From then on, and in particular after the beginning of the 18th century, the cult of the Holy Spirit assumed a position of importance in Azorean culture, becoming a unifier of the population in the various islands. With Azorean emigration, the cult was transplanted to Brazil, where by the end of the 18th century there existed feast days in Rio de Janeiro, in Bahia, and other zones where Azorean immigrants settled, such as Santa Catarina, Rio Grande do Sul and Pernambuco. In the 19th century, the traditions spread to Massachusetts, Rhode Island, Hawaii, Connecticut and California in the United States, as well as to Ontario, Quebec, andBritish Columbia in Canada.

The Feast of the Empire of the Divine Holy Spirit was also celebrated on board of the naus on their way to Brazil and toIndia, during the 16th century. In a letter sent to Italy from Goa (India), the Jesuit missionary Fulvio Gregori reports: “The Portuguese used to elect an Emperor by the Feast of Pentecost and it was so also in this ship St. Francisco. Indeed, they chose a boy as Emperor on the eve of Pentecost, in the midst of great pomp. They dressed him very richly and then put on his head the imperial crown. They also chose for him lords and officers at orders, so that the captain was appointed overseer over his house, another gentleman was appointed cupbearer, each with his office at the disposal of the Emperor. Even the officers of the ship joined in, the master, the pilot, etc. Then, on the day of Pentecost (Easter or Holy Spirit), all dressed to perfection, at an altar on the bow of the ship, where there was more space, with beautiful cloths and silverware, they led the Emperor to Mass, with music, drums and courtiers. There he was seated on a chair with velvet cushions, with a crown on his head and a sceptre in his hand, surrounded by his court, to the accompaniment of artillery salvos. The courtiers of the Emperor feasted and then, finally, served everyone here on board, around three hundred people.”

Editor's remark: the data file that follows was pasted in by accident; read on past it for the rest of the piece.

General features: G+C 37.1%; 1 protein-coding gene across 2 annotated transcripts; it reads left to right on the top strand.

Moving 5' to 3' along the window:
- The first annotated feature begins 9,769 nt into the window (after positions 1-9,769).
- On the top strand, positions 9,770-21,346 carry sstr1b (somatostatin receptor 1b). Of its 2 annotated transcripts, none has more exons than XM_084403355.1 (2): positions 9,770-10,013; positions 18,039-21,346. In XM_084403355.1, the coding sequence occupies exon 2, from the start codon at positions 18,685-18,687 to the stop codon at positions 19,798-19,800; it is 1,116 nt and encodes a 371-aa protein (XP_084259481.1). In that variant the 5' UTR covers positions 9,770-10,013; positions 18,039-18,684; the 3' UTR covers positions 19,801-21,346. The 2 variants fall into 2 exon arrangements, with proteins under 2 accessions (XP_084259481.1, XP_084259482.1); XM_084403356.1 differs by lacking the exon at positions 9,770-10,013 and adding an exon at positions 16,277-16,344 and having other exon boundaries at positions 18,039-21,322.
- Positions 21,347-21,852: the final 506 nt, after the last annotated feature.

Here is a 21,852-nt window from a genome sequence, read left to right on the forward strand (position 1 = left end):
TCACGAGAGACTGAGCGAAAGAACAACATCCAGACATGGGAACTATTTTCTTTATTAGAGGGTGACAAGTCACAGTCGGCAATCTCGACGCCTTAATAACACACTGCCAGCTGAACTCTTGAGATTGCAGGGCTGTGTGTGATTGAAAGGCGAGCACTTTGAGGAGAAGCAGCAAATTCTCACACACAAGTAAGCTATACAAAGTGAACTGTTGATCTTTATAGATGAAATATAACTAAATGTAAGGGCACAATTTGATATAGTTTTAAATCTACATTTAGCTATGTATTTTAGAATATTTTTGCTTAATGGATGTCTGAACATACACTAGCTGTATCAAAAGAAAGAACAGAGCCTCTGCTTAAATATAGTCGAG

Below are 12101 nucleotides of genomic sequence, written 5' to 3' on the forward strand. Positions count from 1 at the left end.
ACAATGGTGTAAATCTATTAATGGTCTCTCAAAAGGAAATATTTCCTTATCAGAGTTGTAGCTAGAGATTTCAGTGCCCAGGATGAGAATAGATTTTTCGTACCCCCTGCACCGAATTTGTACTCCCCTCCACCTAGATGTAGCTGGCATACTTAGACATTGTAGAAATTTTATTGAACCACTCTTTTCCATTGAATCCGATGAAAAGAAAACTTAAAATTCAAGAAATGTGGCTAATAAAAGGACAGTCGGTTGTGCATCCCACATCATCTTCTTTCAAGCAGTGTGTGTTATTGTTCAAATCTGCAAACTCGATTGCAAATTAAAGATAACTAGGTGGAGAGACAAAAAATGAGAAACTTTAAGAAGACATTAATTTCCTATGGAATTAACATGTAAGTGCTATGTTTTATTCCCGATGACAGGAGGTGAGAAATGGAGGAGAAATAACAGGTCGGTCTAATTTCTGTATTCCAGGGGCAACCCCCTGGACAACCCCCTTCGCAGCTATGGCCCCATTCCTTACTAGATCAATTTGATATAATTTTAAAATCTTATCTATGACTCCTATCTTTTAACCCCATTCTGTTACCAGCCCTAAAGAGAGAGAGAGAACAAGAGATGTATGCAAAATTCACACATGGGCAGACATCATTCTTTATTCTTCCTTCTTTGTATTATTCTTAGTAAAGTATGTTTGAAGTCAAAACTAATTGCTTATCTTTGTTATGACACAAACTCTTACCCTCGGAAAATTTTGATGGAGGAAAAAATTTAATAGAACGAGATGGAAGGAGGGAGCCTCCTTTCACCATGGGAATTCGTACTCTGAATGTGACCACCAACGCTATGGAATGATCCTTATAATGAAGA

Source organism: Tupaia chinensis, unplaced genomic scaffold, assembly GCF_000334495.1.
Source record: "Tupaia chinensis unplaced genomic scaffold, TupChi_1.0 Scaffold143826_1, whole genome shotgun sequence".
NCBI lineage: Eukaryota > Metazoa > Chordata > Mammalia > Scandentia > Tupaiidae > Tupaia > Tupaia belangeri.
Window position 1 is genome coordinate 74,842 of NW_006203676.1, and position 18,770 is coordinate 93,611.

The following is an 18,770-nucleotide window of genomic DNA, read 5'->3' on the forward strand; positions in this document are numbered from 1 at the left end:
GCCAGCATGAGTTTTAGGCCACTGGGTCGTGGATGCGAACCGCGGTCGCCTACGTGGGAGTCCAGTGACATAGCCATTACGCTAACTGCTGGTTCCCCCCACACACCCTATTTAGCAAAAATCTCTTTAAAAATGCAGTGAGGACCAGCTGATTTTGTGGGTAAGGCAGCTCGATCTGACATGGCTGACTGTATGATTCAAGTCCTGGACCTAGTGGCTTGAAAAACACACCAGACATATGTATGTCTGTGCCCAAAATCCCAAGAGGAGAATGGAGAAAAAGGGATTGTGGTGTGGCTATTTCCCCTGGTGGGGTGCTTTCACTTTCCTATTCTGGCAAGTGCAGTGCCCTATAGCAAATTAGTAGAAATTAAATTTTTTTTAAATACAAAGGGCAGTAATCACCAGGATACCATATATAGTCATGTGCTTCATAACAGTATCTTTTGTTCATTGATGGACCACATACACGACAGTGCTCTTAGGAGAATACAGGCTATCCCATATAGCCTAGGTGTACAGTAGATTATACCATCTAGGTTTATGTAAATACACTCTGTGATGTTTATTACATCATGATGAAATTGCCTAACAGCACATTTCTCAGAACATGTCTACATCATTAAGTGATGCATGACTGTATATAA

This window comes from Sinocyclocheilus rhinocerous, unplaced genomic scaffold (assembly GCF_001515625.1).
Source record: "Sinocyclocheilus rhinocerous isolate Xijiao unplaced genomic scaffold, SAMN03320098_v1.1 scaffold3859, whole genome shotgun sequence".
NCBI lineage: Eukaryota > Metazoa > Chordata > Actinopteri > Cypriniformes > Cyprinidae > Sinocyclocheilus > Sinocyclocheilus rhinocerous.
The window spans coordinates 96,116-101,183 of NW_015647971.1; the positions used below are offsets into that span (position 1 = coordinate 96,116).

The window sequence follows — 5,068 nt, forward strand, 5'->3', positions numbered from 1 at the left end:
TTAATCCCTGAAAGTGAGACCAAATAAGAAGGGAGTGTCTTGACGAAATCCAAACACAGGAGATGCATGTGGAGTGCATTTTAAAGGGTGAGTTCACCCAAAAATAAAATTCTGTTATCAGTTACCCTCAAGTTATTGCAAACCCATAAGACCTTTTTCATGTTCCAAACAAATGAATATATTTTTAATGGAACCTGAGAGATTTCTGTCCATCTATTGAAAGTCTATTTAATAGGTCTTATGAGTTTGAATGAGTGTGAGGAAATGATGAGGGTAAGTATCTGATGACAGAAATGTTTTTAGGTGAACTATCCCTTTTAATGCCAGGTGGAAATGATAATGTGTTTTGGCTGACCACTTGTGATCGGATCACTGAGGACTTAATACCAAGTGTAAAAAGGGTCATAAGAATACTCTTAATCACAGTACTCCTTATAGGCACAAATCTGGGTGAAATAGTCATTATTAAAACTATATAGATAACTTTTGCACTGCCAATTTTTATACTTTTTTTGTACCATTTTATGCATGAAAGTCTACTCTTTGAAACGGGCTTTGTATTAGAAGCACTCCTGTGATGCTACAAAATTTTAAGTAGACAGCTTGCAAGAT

Spiritual tenets

Generally, there are several prescribed tenets that organize this religious movement, that were derived from Joachimite dogma: